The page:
July 10, 2018 – Pamela and Steve Storrs have labored long and hard to bring their dream of an organically-farmed vineyard and eco-friendly winery in bucolic Corralitos to fruition. Longtime winemakers, grape growers, land stewards and sheep herders, the couple met at UC Davis and worked at Domaine Chandon, Almaden and Felton-Empire (which later became Hallcrest) before striking out on their own and starting their brand in Santa Cruz in 1988.
Relying on great Santa Cruz Mountains vineyards, like Christie, for Chardonnay and Pinot Noir, plus Nora’s Vineyard and Wildcat Ridge for Pinot Noir, the couple also secured award-winning Zinfandel and Petite Sirah from Lion Oaks Ranch and Rusty Ridge, both in Santa Clara. Pam is especially proud to have scored Double Gold and Best Red of Region for their 2015 Saveria Vineyard Petite Sirah, another Corralitos vineyard, at the California State Fair this year.
The Storrs brand thrived, quickly growing to 10,000 cases per year, out of a tiny winery and tasting room in Santa Cruz at the Old Sash Mill. It seems almost miraculous that they managed to produce so much wine in a space that’s barely large enough to turn a forklift around in. Space. They needed space.
The couple had always dreamed of owning land, and in 2001 purchased a 56-acre parcel that was primarily an abandoned apple orchard in the Pleasant Valley district of Corralitos. A few of the old apple trees, dating back to the 19thcentury, still remain, including a rare winter banana apple. “Aromatic and short-lived,” says Pam. “They get mealy really fast,” says Steve. That’s ok, they were in it to farm grapes.
Over the next seven years, they carefully prepared the land, which is a riparian corridor with seasonal springs, removing dead pines, working to restore the stream, adding nutrients back to the soil via years of cover cropping and eventually planting an organically-farmed vineyard in 2007. Fittingly, they named their new estate Hidden Springs.
Here, there are two clones of Chardonnay–Clones 4 and 17 (also called the Robert Young selection), along with five clones of Pinot Noir, including the Dijon clones 115, 667, 828 as well as Clone 2A and Pommard. The vineyard benefits from the inputs of a flock of Olde English Babydoll sheep that graze during the winter months to promote a more balanced, self-sustaining system.
Anyone familiar with the Storrs Pleasant Valley winery project knows it has been a long time coming. We can attest to the patience and fortitude of Pam and Steve in overcoming all the speed bumps and obstacles tossed in their way. Building a new eco-green barn and winery proved not just arduous, but torturous at times. Things like this should not happen in a Valley named Pleasant.
“If you asked me back when we started construction back in 2011, when I thought we’d have the tasting room open, I’d have said 2014,” says Pam. But all is on track now.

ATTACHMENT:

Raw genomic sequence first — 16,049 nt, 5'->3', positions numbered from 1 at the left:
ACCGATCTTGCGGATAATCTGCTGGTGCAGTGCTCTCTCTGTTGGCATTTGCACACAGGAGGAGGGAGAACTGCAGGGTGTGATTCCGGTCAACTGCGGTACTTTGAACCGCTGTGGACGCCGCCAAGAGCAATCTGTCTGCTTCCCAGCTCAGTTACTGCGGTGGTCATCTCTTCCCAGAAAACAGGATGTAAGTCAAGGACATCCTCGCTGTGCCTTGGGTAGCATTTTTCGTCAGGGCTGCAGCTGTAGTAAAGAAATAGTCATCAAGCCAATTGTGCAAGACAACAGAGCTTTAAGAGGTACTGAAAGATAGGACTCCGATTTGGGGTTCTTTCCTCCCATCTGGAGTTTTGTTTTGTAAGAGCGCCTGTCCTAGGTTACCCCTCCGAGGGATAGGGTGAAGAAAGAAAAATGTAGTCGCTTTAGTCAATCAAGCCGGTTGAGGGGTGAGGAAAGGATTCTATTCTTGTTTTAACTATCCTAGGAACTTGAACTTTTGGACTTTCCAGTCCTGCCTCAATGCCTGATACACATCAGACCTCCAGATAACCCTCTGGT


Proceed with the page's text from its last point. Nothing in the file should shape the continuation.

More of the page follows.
One look at the towering grey-blue barn—which serves as winery, barrel cellar and tasting room—and you know this is something special. Located on the site of a former quarry just off Pleasant Valley Road, the 6,800 square foot structure was built with 2-foot thick walls made of soy-based foam insulation, held in place with steel rebar and covered in concrete.
It has ceilings so high it feels cathedral-like. Your neck strains to see the sconces Steve fashioned from metal found at a former vineyard property. Doors salvaged from that same property frame the upstairs offices, while other vintage treasures appear throughout. Steve also managed to score a rare 1945 Willys Overland convertible from the same spot. A piece of stained glass from an old church found at an antique shop decades ago adds charm, as does a table milled from pines culled from their estate property.
Light streams from the windows that face west, filling the new tasting room with its tile floors and Caesarstone tasting bar, with natural warmth. A patio along a border of eucalyptus trees will eventually be filled with tables, chairs and a fountain.
They plan to open the new tasting room on a regular basis in August. For now, though, they are focused on the Taste of Community benefit this Saturday, July 14. It seems fitting that the two have been hard at work to make this particular event their premiere for the venue. They hope to shine a spotlight on all the ag workers behind this paradise of wine and food in our collective backyards. Raising funds for the Pajaro Valley Community Trust is very important to them, which is why the winemaking couple decided to go all out.
“We’re creating something really special with this event,” says Pam. “Coordinating all the chefs and farms is a big effort, but we feel really strongly about supporting the workers who pick our fruit and harvest our crops. They depend on the Pajaro Valley Community Health Trust for their health care.”
The first of what they hope will be many such “Farm to Vineyard” events, will be held this Saturday, July 14, from 1—4pm.
The celebration includes local farms and chefs, pairing their creations with Storrs wines. Pam envisions this is as a learning experience and a chance to connect guests with farmers and culinary artists, as they take in the new picnic grounds overlooking their estate vineyard and the neighboring ones as well.
Pam is really excited to use the organically-farmed site as a teaching opportunity for home gardeners and small scale farmers—they plan to have a vegetable garden at some point. They already have helpful signage explaining the habitat and wildlife that make this place their home.
The Storrs plan to retain the Old Sash Mill tasting room in Santa Cruz, and will be moving winery production equipment, barrels and some case goods to the Hidden Springs facility prior to harvest this year. This will give them room to finally expand that tiny spot.
Given enough time, you eventually have enough space. It just doesn’t work the other way around.